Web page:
The Royal Academy, Stockholm, Sweden, 2000
Ragnar Kjartansson Gallery Art
Luhring Augustine, New York, NY
i8 Gallery, Reykjavík, Iceland
Dallas Museum of Art, Dallas, TX
Des Moines Art Center, Des Moines, IA
Hessel Museum of Art, Bard College, NY
Museum of Modern Art, New York, NY
National Gallery of Art, Toronto, Canada
North Miami Museum of Contemporary Art, North Miami, FL
Thyssen-Bornemisza Art Contemporary, Vienna, Austria
Ragnar Kjartansson's tragicomic performances take on the boundaries between art and life, fiction and reality. His work is often about the nature of art, addressing our romantic mythology of the Artist as mysterious, elevated, or bohemian. Though primarily a performance, video, and installation artist, Kjartansson does it all, regularly incorporating painting, drawing, sculpture, and music (he is pop royalty in his native Iceland) into his practice.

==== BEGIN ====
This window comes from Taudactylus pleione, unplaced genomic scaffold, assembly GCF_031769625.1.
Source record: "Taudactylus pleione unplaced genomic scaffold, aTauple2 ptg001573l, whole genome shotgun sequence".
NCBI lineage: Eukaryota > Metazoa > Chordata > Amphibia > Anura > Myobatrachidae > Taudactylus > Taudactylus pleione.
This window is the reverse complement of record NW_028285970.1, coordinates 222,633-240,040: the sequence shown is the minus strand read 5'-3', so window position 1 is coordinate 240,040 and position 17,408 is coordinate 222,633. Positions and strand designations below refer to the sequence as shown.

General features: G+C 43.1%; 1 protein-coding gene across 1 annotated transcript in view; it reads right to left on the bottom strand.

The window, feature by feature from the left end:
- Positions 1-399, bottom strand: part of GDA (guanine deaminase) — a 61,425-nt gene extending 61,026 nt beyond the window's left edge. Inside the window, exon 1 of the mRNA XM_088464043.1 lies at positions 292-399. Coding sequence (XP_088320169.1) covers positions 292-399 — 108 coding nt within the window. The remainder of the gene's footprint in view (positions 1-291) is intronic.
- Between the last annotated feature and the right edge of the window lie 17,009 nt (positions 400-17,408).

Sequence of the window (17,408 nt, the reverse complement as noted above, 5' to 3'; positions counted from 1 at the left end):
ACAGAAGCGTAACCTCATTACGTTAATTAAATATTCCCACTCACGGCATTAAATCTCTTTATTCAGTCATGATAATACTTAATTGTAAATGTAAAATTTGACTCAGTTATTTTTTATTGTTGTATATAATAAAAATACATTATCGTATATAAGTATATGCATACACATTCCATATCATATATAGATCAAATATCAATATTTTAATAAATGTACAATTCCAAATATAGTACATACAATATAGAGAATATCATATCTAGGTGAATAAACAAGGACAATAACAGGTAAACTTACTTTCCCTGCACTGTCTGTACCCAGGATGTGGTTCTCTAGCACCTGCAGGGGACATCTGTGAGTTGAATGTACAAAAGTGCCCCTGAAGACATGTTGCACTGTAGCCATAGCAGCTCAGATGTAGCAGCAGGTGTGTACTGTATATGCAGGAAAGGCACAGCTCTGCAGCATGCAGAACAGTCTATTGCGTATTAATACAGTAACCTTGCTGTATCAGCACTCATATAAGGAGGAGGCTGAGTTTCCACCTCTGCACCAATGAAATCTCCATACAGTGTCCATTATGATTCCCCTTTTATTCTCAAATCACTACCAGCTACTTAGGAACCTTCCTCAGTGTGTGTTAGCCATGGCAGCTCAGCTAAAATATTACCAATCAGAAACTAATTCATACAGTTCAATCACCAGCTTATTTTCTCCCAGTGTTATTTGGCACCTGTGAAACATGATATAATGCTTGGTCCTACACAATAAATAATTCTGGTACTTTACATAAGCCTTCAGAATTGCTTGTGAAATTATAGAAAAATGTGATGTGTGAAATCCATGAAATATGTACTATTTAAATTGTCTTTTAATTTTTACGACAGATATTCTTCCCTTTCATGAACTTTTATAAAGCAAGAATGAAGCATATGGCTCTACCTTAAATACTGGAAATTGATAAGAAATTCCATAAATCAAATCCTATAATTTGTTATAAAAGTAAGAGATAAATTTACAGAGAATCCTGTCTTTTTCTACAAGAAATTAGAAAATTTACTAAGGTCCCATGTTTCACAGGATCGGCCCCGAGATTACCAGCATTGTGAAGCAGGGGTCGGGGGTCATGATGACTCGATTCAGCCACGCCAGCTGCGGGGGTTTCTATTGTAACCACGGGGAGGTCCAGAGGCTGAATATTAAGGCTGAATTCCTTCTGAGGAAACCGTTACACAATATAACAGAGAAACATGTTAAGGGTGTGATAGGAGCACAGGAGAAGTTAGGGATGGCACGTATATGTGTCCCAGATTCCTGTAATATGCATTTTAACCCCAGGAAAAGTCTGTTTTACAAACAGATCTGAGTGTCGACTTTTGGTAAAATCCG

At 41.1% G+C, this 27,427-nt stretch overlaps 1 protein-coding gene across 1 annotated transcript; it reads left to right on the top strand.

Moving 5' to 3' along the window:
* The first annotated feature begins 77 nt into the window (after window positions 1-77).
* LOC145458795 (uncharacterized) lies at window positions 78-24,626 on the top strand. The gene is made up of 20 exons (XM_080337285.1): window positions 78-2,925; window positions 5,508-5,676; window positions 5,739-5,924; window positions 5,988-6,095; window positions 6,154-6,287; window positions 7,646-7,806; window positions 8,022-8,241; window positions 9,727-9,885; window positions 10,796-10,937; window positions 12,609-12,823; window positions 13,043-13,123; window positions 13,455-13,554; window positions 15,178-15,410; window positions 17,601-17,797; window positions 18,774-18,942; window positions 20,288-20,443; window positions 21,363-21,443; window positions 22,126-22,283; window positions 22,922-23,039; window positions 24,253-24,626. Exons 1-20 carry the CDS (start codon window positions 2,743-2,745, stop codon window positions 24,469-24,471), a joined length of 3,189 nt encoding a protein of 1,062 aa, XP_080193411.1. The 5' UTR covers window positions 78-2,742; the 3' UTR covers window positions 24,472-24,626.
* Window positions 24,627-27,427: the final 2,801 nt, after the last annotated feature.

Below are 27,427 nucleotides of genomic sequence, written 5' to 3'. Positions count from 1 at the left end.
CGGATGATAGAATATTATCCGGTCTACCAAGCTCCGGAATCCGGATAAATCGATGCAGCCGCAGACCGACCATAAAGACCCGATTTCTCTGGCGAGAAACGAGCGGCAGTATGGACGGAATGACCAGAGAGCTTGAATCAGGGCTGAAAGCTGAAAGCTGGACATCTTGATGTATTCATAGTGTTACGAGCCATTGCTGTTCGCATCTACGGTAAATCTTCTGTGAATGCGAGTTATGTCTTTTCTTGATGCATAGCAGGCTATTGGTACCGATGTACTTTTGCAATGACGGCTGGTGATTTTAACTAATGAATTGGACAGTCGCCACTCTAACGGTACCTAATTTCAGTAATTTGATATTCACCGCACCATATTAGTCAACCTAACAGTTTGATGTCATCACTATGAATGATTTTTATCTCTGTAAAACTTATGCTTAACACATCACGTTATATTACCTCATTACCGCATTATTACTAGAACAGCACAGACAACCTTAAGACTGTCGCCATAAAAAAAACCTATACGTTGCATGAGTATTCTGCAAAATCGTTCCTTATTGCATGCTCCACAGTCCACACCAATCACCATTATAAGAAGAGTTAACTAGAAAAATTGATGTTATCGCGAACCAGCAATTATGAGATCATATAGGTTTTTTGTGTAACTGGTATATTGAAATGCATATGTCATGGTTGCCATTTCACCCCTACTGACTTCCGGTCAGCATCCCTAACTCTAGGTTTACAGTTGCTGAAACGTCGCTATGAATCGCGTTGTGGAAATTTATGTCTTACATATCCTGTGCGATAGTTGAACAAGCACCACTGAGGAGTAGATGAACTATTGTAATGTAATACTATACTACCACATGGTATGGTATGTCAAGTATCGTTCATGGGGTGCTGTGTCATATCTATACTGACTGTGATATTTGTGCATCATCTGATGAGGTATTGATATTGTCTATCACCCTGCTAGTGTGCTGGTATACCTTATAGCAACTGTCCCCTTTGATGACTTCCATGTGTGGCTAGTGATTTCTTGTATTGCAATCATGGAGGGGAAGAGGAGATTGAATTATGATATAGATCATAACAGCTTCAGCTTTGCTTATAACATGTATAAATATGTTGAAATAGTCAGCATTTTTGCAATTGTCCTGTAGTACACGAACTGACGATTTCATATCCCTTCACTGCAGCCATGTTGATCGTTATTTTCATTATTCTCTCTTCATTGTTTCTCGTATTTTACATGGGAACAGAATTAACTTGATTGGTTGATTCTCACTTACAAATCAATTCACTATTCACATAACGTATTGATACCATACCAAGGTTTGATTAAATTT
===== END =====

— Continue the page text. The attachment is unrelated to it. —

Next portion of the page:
Theatricality, repetition, and identity are recurring themes in Kjartansson's performances, in which he often stars as a version of himself melded with a character from cultural history. For example, in his 2006 live performance Sorrow Conquers Happiness, captured in the video God, Kjartansson posed as a debonair 1940s nightclub crooner, singing "sorrow conquers happiness" over and over accompanied by a jazz trio before falling into a trance. In his 2008 Schumann Machine, he built a shack decorated with flames and inside recited a dramatic poem accompanied by a piano. These works, funny and farcical yet melancholic, exaggerate the romanticism of artistic emotion.
Unlike infamous performance artists like Marina Abramovic and Chris Burden who make the viewer feel uncomfortable through their suffering and endurance, Kjartansson's performances are enjoyable to watch and do not alienate the viewer. He says, "I try to take a theatrical approach to make it look easy. Like: 'Ha ha ha! I'm enjoying myself, in opera!'"